Veteran featured in new movie witnessed fellow pararescueman’s selfless heroism in Vietnam
‘The Last Full Measure’ details bloody battle and the fight for honor that followed the war
ORANGE PARK, Fla. – Starting tomorrow, the true story of a Vietnam War hero -- a man who gave his life to save others on the battlefield -- will be told in movie theaters nationwide.
“The Last Full Measure” details how U.S. Air Force Pararescueman William “Pits” Pitsenbarger Jr. volunteered to be lowered into the thick jungle near Saigon during a fierce firefight in order to care for wounded soldiers and protect them from the enemy. Pits ultimately lost his life that day in 1966, but not before ensuring so many other men survived.
It took 34 years and pushing from fellow pararescuemen (PJs) long after the war, for Pits’ original award of the Air Force Cross to be upgraded to the Medal of Honor. One of the pararescuemen credited for helping to make it happen is retired Chief Master Sgt. David Milsten, who now lives in Orange Park. Milsten’s fight to honor Pits for his selfless acts of heroism is also featured in “The Last Full Measure.”
Editor’s Note: For people wanting to learn about William Pitsenbarger Jr.’s story by watching the movie first, please note that there are details below about his acts of valor on the battlefield and how he ultimately received the Medal of Honor.
Selfless acts of heroism
Operation Abeline is considered one of the bloodiest battles of the Vietnam War. It was April 11, 1966, when soldiers with Charlie Company, 2nd Battalion, 16th Infantry Regiment, 1st Infantry Division were pinned down by the enemy.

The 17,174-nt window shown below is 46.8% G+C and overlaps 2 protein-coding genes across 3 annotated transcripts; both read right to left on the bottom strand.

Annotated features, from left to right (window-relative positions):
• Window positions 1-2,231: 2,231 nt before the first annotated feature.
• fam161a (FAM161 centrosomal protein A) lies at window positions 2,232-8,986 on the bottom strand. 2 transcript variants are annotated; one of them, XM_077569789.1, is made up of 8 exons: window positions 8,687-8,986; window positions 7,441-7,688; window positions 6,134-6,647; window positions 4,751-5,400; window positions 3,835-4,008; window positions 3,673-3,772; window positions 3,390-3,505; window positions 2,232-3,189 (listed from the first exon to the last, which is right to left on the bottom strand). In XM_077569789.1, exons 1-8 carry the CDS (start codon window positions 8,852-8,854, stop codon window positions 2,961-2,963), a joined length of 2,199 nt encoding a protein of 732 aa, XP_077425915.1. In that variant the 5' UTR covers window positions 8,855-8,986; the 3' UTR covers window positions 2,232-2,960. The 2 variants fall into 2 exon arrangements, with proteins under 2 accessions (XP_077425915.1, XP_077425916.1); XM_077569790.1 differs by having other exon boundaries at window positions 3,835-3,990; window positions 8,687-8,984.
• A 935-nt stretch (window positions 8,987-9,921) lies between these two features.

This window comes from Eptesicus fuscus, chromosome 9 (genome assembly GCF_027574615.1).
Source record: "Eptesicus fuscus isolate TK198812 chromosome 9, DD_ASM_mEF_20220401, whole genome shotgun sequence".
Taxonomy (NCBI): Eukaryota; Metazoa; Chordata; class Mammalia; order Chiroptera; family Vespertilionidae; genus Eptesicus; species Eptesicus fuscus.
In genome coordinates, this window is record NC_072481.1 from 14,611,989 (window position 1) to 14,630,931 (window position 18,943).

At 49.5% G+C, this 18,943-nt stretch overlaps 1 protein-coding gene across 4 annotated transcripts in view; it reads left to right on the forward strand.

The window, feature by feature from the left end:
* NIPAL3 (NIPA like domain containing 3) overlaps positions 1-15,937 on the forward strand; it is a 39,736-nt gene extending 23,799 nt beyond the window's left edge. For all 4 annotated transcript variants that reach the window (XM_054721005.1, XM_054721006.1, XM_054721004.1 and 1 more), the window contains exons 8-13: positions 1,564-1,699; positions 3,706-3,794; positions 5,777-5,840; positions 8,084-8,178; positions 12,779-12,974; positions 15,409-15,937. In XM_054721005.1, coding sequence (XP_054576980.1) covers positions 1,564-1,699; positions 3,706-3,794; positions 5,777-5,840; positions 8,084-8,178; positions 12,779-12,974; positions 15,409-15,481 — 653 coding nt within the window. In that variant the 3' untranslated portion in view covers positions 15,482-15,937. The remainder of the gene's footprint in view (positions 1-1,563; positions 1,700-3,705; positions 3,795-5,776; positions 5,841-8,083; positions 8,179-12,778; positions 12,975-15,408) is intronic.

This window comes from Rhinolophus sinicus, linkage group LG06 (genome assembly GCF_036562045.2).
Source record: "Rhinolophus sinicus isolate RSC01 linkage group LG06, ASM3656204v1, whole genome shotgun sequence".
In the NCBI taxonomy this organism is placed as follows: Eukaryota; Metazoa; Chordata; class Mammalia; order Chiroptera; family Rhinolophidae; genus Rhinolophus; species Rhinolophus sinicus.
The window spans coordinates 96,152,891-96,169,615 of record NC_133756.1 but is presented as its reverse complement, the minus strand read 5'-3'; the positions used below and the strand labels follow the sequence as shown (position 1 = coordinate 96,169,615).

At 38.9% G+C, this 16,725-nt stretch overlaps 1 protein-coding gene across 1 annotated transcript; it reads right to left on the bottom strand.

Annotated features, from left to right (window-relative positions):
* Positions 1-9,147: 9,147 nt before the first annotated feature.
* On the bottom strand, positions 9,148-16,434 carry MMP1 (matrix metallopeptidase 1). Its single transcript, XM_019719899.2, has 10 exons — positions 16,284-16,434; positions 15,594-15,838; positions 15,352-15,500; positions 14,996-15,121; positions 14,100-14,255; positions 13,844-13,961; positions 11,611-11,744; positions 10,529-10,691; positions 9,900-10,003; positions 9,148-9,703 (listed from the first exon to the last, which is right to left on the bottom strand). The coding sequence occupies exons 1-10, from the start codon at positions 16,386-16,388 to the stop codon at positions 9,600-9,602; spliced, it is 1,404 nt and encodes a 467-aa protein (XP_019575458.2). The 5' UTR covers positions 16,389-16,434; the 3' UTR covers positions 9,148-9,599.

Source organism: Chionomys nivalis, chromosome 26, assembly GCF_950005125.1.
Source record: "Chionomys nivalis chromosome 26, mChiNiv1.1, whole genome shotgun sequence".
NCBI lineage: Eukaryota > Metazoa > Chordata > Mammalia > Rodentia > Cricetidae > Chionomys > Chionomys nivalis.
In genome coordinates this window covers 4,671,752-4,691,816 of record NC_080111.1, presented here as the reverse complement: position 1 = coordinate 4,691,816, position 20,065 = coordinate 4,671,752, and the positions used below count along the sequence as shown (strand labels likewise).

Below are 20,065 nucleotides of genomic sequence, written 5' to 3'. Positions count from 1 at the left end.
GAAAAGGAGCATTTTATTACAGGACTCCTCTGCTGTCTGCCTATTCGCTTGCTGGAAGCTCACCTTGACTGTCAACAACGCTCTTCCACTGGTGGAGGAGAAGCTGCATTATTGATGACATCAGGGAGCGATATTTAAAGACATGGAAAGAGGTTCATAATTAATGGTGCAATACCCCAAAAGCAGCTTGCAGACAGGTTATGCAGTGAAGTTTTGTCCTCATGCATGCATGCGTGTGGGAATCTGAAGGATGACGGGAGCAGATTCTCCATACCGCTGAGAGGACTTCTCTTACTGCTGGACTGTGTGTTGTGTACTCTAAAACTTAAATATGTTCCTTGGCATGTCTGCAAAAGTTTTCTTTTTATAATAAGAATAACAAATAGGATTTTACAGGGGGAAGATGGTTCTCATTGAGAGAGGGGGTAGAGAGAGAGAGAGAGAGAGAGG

Pitsenbarger was 21 years old and had flown nearly 300 rescue missions during the war. He was “off duty” when he volunteered to ride on one of the helicopter flights to help those trapped infantry soldiers.
Milsten was 26 years old at the time, in a separate helicopter from Pitsenbarger, unloading soldiers Milsten had just rescued, when Pitsenbarger volunteered once again -- this time to be lowered through the thick jungle and onto the ground to help the injured service members.
“The bullets are flying so thick,” recalled Milsten. “Imagine you’ve got 500 guys shooting at you at one time -- machine guns, automatic rifles -- and you’ve got 134 guys shooting out. The bullets are flying so thick, if you stuck your hand up, you’d lose your fingers just about.”
Milsten, in between pickups to rescue American service members with his helicopter, was able to photograph Pitsenbarger making history.
“I just stuck the camera down and shot these two pictures, and then I got back to work,” he explained. “It’s probably one of the few times that a photograph has been taken of a Medal of Honor recipient as he was earning the Medal of Honor.”
Little did Milsten know at the time, but it would be Pitsenbarger’s final mission.
“The first time we got hit from below, the rounds went right through the helicopter like butter and out the top,” he recalled, later sharing photographs with News4Jax from his days in the military (press play above to see more). “But we felt we were invincible.”
In “The Last Full Measure,” Milsten is portrayed as a character named “Tulley,” who is played by actor William Hurt, and Pitsenbarger is played by actor Jeremy Irvine.